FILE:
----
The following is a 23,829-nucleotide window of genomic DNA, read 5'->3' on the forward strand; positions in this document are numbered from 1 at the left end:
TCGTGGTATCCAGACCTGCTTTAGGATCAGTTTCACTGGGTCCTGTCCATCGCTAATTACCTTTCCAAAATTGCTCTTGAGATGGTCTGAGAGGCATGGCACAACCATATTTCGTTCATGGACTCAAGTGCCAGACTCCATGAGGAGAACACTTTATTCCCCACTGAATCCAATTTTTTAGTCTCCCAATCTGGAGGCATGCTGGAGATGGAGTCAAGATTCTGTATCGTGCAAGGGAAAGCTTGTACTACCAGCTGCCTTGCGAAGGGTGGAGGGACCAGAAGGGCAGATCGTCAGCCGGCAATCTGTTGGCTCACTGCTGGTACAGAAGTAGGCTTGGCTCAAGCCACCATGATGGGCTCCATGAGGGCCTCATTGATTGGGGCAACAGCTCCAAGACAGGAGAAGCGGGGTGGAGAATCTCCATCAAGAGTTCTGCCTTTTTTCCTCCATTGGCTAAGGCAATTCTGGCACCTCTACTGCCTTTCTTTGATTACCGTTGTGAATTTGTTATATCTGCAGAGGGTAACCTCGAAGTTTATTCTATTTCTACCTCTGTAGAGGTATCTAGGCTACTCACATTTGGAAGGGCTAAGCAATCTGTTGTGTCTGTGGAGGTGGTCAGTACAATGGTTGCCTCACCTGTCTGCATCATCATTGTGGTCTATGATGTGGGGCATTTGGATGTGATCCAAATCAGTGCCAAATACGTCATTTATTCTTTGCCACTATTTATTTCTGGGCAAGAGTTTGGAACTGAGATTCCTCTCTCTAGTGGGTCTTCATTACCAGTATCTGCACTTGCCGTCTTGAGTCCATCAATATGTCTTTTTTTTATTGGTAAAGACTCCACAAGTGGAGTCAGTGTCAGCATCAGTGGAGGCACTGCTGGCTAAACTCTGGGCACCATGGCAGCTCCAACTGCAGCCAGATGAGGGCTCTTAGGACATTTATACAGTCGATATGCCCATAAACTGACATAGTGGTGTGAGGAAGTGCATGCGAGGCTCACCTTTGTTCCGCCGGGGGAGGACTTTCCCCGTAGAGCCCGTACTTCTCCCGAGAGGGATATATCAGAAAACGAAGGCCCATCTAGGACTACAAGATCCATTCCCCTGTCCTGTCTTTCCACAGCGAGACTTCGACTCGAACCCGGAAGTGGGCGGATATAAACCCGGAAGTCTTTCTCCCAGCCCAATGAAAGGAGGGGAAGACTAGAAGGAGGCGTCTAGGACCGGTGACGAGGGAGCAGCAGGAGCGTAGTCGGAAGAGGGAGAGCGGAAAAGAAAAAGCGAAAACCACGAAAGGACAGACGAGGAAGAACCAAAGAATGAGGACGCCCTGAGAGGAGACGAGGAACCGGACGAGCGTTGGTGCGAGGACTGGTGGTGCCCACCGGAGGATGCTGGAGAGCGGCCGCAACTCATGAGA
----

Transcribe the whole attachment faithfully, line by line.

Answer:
The following is a 23,829-nucleotide window of genomic DNA, read 5'->3' on the forward strand; positions in this document are numbered from 1 at the left end:
TCGTGGTATCCAGACCTGCTTTAGGATCAGTTTCACTGGGTCCTGTCCATCGCTAATTACCTTTCCAAAATTGCTCTTGAGATGGTCTGAGAGGCATGGCACAACCATATTTCGTTCATGGACTCAAGTGCCAGACTCCATGAGGAGAACACTTTATTCCCCACTGAATCCAATTTTTTAGTCTCCCAATCTGGAGGCATGCTGGAGATGGAGTCAAGATTCTGTATCGTGCAAGGGAAAGCTTGTACTACCAGCTGCCTTGCGAAGGGTGGAGGGACCAGAAGGGCAGATCGTCAGCCGGCAATCTGTTGGCTCACTGCTGGTACAGAAGTAGGCTTGGCTCAAGCCACCATGATGGGCTCCATGAGGGCCTCATTGATTGGGGCAACAGCTCCAAGACAGGAGAAGCGGGGTGGAGAATCTCCATCAAGAGTTCTGCCTTTTTTCCTCCATTGGCTAAGGCAATTCTGGCACCTCTACTGCCTTTCTTTGATTACCGTTGTGAATTTGTTATATCTGCAGAGGGTAACCTCGAAGTTTATTCTATTTCTACCTCTGTAGAGGTATCTAGGCTACTCACATTTGGAAGGGCTAAGCAATCTGTTGTGTCTGTGGAGGTGGTCAGTACAATGGTTGCCTCACCTGTCTGCATCATCATTGTGGTCTATGATGTGGGGCATTTGGATGTGATCCAAATCAGTGCCAAATACGTCATTTATTCTTTGCCACTATTTATTTCTGGGCAAGAGTTTGGAACTGAGATTCCTCTCTCTAGTGGGTCTTCATTACCAGTATCTGCACTTGCCGTCTTGAGTCCATCAATATGTCTTTTTTTTATTGGTAAAGACTCCACAAGTGGAGTCAGTGTCAGCATCAGTGGAGGCACTGCTGGCTAAACTCTGGGCACCATGGCAGCTCCAACTGCAGCCAGATGAGGGCTCTTAGGACATTTATACAGTCGATATGCCCATAAACTGACATAGTGGTGTGAGGAAGTGCATGCGAGGCTCACCTTTGTTCCGCCGGGGGAGGACTTTCCCCGTAGAGCCCGTACTTCTCCCGAGAGGGATATATCAGAAAACGAAGGCCCATCTAGGACTACAAGATCCATTCCCCTGTCCTGTCTTTCCACAGCGAGACTTCGACTCGAACCCGGAAGTGGGCGGATATAAACCCGGAAGTCTTTCTCCCAGCCCAATGAAAGGAGGGGAAGACTAGAAGGAGGCGTCTAGGACCGGTGACGAGGGAGCAGCAGGAGCGTAGTCGGAAGAGGGAGAGCGGAAAAGAAAAAGCGAAAACCACGAAAGGACAGACGAGGAAGAACCAAAGAATGAGGACGCCCTGAGAGGAGACGAGGAACCGGACGAGCGTTGGTGCGAGGACTGGTGGTGCCCACCGGAGGATGCTGGAGAGCGGCCGCAACTCATGAGA